DARPA’s Robotic Hand Can Unlock and Open Your Door

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Engineers often turn to nature for inspiration, but working from evolutionary blueprints isn’t always necessary. The Defense Advanced Projects Agency (DARPA) recently showed off a dexterous robotic hand that uses three fingers, instead of a human-inspired four fingers and opposable thumb configuration. And the thing can unlock and open doors. Yikes.

The hand, developed by iRobot with support from Harvard and Yale, is part of DARPA’s Autonomous Robotic Manipulation (ARM) program. ARM aims to move beyond “remote manipulation systems that are controlled directly by a human operator.” The goal is to build systems that are robust, dexterous, and low-cost.

The DARPA hand uses Kinect to zero in on the object’s location before moving in to grab the item. It can pick up thin objects lying flat, like a laminated card or key. The hand’s three-finger configuration is versatile (can pick up a wide range of shapes, textures, and sizes), tough (used as a baseball tee), and strong (maintaining its grip on 50-pound weights).

Although its Kinect sensor begins to incorporate some autonomous capability, the hand still requires an operator for manipulation of objects in its fingers. But the ARM project is divided into hardware and software. The displayed tech is in the former category, and presumably, the latter category is still being developed.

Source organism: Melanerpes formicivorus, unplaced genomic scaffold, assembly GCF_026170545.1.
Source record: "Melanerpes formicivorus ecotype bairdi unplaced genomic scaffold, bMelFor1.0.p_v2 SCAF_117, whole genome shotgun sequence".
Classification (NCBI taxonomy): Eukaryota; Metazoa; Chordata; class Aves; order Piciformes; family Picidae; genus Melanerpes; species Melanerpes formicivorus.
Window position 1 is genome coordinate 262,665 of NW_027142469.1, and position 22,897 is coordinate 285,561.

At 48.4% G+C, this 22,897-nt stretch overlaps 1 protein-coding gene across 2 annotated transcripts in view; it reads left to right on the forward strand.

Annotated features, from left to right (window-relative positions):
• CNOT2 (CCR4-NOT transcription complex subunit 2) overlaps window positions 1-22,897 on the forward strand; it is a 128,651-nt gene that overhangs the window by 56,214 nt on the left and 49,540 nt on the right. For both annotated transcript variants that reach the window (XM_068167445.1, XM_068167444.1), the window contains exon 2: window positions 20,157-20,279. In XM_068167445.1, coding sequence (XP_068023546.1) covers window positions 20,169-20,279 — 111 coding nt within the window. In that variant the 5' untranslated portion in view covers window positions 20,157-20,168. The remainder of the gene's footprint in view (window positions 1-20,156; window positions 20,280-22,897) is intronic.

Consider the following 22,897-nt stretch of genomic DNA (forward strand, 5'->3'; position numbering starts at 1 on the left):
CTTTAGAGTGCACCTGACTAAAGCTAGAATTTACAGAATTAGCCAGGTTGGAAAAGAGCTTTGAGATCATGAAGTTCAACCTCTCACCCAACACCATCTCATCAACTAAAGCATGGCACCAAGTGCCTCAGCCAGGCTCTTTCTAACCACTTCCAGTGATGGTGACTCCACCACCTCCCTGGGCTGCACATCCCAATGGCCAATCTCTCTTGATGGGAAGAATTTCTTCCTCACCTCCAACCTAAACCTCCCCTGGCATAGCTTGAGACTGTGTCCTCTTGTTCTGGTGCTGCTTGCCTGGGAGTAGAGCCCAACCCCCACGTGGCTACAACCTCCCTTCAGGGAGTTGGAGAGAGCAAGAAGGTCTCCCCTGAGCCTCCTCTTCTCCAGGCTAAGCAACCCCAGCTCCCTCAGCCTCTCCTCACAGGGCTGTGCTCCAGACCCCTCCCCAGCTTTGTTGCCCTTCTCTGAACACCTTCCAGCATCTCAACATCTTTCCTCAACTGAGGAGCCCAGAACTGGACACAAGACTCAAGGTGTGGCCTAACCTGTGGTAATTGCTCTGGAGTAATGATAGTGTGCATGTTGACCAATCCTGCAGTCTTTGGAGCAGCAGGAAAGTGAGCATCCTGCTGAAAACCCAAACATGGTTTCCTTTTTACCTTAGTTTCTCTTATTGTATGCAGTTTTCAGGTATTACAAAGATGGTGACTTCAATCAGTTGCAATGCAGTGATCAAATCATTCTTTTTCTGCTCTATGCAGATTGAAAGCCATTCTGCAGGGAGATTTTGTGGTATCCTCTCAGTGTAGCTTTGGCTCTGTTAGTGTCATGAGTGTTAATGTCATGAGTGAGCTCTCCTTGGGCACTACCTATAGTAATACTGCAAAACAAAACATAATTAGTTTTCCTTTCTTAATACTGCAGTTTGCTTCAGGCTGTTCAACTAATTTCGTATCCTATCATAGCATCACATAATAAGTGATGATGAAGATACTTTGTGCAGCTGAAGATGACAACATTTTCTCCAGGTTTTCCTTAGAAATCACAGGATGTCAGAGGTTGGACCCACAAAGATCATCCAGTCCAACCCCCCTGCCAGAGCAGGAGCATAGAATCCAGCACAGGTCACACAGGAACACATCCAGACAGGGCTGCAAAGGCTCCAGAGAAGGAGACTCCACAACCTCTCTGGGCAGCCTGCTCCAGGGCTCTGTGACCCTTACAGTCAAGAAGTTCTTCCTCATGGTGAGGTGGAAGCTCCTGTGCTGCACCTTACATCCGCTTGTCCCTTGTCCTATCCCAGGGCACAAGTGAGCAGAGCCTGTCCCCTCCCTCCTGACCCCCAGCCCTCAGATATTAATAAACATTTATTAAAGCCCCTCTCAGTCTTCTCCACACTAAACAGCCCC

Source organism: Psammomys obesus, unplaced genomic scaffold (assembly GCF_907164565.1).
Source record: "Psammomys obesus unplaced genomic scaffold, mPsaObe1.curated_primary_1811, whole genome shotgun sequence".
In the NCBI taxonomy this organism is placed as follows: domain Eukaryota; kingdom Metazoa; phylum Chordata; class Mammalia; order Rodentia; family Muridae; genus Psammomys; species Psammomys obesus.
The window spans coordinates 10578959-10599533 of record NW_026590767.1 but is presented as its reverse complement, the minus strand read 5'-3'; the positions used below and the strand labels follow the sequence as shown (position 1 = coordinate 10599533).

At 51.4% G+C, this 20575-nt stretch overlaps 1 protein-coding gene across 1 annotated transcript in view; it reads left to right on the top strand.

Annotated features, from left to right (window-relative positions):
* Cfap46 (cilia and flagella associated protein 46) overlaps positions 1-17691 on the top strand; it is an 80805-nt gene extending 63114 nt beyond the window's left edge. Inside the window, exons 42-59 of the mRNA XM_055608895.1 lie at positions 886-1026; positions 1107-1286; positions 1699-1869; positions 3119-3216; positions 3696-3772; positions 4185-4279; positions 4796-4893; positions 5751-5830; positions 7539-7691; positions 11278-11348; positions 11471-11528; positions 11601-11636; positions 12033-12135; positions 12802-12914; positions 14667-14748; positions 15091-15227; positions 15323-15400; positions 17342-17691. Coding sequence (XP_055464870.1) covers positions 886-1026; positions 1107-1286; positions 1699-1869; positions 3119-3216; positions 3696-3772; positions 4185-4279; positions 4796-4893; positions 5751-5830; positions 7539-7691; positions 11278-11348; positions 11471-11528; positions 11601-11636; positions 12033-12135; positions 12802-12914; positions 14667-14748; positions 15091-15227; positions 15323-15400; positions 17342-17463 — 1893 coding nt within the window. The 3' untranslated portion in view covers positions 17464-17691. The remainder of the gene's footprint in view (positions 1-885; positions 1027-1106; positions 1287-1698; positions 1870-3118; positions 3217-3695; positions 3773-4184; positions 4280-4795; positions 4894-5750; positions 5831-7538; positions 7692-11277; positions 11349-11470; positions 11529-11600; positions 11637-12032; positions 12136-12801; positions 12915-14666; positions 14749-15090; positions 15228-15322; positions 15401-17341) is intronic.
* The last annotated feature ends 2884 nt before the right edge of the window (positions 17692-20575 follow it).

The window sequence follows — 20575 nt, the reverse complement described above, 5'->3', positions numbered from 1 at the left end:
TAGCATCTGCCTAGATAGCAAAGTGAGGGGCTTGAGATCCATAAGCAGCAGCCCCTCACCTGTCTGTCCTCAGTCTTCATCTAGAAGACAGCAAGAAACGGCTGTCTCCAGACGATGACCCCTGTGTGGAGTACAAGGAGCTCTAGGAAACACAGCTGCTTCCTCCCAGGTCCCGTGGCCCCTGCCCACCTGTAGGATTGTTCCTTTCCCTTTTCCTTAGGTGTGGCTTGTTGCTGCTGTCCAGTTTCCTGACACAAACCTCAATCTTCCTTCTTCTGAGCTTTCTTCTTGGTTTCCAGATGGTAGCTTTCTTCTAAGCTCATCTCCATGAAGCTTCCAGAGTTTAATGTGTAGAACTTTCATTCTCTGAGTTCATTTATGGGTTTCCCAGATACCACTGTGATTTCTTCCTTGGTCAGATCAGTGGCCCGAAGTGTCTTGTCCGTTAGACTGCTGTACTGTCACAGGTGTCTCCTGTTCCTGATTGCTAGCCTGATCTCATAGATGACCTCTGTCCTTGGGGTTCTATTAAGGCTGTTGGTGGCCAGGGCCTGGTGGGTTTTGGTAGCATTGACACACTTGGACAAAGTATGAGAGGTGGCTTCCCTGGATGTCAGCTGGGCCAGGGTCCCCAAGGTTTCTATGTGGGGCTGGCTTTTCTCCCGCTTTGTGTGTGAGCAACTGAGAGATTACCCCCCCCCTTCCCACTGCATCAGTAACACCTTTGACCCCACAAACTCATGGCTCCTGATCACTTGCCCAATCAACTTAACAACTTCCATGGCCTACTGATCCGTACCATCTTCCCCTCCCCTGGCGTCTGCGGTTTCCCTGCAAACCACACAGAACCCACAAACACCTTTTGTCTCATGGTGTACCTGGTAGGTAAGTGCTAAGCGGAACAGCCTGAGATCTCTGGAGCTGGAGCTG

The hand isn’t yet cheap by everyday standards, but the production cost has been dramatically reduced. Hands fabricated in batches of 1,000 or more can be produced for $3,000 per unit. According to DARPA, that’s an order of magnitude less than the current cost of $50,000 per unit for similar technology.

While such tech may find use in hazardous situations on the battlefield—defusing IEDs, perhaps—it’s not hard to see how there may be as many or more peaceful applications in factories or even at home. And it’s nice to see robot hands evolving. Three fingers are an improvement on all those clunky two-fingered pinchers robots always seemed to sport in the 50s and 60s. (Yes, there might have been humans in those robots—but still.)

Jason Dorrier
Jason Dorrier
Jason is editorial director of Singularity Hub. He researched and wrote about finance and economics before moving on to science and technology. He's curious about pretty much everything, but especially loves learning about and sharing big ideas and advances in artificial intelligence, computing, robotics, biotech, neuroscience, and space.
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